Today is my last "work" day in Ireland before I get to Dublin, apart from a radio interview tomorrow for Mooney Goes Wild. As you can tell if you've been following me, bogs have been a big feature of this part of the Midlands. Last night someone challenged me by saying - why is it different to what you did to get coal? The industrialization of England destroyed vast areas and opencast mines in S Wales are just as bad to look at. An argument that needs addressing because it is true. There are the obvious answers - such as times have changed - really changed. We know much more about how our activities affect the planet - and we have not just local but international obligations to protect the environment. So the milieu in which we make decisions is totally different. What seemed a good use of resources in the past has shifted as the atmosphere fills with greenhouse gases and the diversity of life diminishes. Just because we did it then doesn't mean we have the right to carry on.
So how will Ireland get its fuel if peat burning stops? (Which I doubt very much!) Gas is a more energy efficient fossil fuel than peat, by a very long way, and alternative sources are emerging all the time. I really don't like the term "green energy" it is a green-washing phrase. There is no such thing as a totally environmentally friendly way to produce power - they all have damaging effects - no free lunch - but some are certainly better than others. Wind farms and solar farms, wave power and barrages come with their own baggage, but it is lighter than fossil fuels if dealt with well, but not cost free. Lots of people are working on this and I know it is difficult, but Ireland could be the leading light for Europe by laying aside peat and turning to the future, which will no doubt be a moisture of many forms of energy depending on location. Peat is a fuel of the past, and that is a large part of the problem - the past speaks loud in Ireland.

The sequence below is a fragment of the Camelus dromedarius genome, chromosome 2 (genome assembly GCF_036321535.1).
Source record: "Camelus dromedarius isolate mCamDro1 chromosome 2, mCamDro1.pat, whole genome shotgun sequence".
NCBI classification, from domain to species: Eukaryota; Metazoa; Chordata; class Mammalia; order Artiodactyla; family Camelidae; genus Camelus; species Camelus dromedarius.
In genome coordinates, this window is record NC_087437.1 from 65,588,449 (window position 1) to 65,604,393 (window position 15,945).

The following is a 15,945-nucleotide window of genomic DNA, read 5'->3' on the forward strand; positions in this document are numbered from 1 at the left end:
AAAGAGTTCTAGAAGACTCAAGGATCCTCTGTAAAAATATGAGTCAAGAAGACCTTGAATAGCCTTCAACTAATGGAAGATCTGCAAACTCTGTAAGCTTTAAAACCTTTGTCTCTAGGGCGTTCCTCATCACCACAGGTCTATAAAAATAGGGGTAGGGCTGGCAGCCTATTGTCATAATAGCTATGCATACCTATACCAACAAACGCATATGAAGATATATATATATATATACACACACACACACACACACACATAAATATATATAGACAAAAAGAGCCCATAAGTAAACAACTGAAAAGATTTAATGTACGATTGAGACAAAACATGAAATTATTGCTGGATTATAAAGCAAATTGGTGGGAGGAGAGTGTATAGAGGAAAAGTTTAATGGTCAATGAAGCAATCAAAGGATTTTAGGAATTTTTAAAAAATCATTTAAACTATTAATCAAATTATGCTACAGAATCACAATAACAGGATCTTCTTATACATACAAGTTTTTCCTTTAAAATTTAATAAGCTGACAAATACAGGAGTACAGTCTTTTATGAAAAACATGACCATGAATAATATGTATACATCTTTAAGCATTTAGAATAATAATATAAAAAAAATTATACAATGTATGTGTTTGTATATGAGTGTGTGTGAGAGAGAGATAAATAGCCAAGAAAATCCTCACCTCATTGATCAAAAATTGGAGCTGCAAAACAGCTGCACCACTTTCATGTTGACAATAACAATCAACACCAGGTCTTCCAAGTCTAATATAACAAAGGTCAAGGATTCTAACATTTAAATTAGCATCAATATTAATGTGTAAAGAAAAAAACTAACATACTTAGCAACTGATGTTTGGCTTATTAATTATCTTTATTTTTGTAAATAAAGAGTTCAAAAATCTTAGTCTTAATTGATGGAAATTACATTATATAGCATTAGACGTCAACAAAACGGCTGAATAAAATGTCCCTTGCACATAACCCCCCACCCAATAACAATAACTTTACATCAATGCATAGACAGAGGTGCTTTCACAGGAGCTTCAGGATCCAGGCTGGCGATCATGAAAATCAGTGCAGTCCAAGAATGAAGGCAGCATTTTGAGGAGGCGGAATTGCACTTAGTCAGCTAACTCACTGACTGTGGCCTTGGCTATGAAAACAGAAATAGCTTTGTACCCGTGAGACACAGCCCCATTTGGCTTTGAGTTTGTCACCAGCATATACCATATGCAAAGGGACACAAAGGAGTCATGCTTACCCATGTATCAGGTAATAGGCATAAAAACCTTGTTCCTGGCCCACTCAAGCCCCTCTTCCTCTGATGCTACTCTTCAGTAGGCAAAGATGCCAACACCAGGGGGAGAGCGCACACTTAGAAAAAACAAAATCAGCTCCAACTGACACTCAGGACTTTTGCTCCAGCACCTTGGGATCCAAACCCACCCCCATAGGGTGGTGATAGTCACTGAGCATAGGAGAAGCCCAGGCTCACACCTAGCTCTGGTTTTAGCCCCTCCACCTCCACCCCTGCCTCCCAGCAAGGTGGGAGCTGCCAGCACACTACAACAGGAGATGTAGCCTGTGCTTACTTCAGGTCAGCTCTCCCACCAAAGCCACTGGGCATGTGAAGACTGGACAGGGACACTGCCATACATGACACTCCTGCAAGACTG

This goes to the heart of the problem. Tradition is a powerful force, it is linked in to a memory of days gone by when people cut their turf by hand and worked the land with a countryman's heart (and it was usually men). Many, many people will tell you their parents and grandparents knew the wildlife and understood the seasons in a way that is alien today. This understanding was laced with folktales and old stories about the way nature informs and warns humanity. In a talk I gave yesterday one middle aged woman said when her mother heard a curlew she would go around the house waving a goose feather (used as feather dusters) - as the call of the curlew was associated with the souls of drowned sailors. Others nodded - they remembered that too. Help waft the souls out of the house and on towards heaven. The curlew, the waterways and the bog were interlinked. And the image of the men hand cutting turf on their patch, labouring away, stacking the "black butter" that Seamus Heaney refers to - "melting and opening underfoot," is alive and thriving in the Irish imagination. Peat is part of Irelad's memory but the memory of curlews is slipping away so fast, and if they are remembered there is no political purchase attached to them.
I remember traditional peat cutting well. I have strong memories of visiting my uncle and aunt in Letterkenny in the 1960s and going with my dad and uncle to see turf cutting on the slopes of Muckinish Mountain. I remember the men bent over and the skill of slicing the turf with strange looking spades. I remember them chatting next to the neatly stacked sods and then going to the pub for a Guinness and my dad saying to me later - try to remember this, it won't last for ever.
My dear uncle has gone, and his plot on Muckinish. Modern Ireland is not like that anymore. Few cut by hand, it is done by a machine now. That link to working the land by hand is far less, but I can totally understand the family traditions stretching back through generations. Those are important memories, and if properly regulated the individual plots still have a place in Ireland. The problem is,
this has been scaled up out of all proportion from a family heating their home to a nation feeding power stations. They are not the same thing. The family stack is not the same as the trucks of peat railroaded out to be burnt in furnaces.
Yesterday I went out early to see some bog that still had a pair of curlews on it. They were hanging on in a small section with peat diggers closing in fast from both sides. Their call was tinged, for me, with desperation. There is no way many of these birds that are settled in bogs that are continuing to be cut will survive the disturbance as the machines close in.
So Ireland has to decide what is important and what they want to remember and what they are happy to let go. Peat has a powerful place in Irish identity, it is political dynamite - people will loudly and vigorous defend this right to cut turf. But the curlew part of the tradition, the bird that serenaded the turf cutter, has faded away. Does Ireland have a place for curlews for future generations? If so, how can they be treasured as a part of Irish tradition as much as cutting turf? In this land where tradition and modernity sit side by side, curlews are squeezed out. They are the forgotten part of the past, can they find their way back into the lives and loves of Ireland again? If so, they do have a future.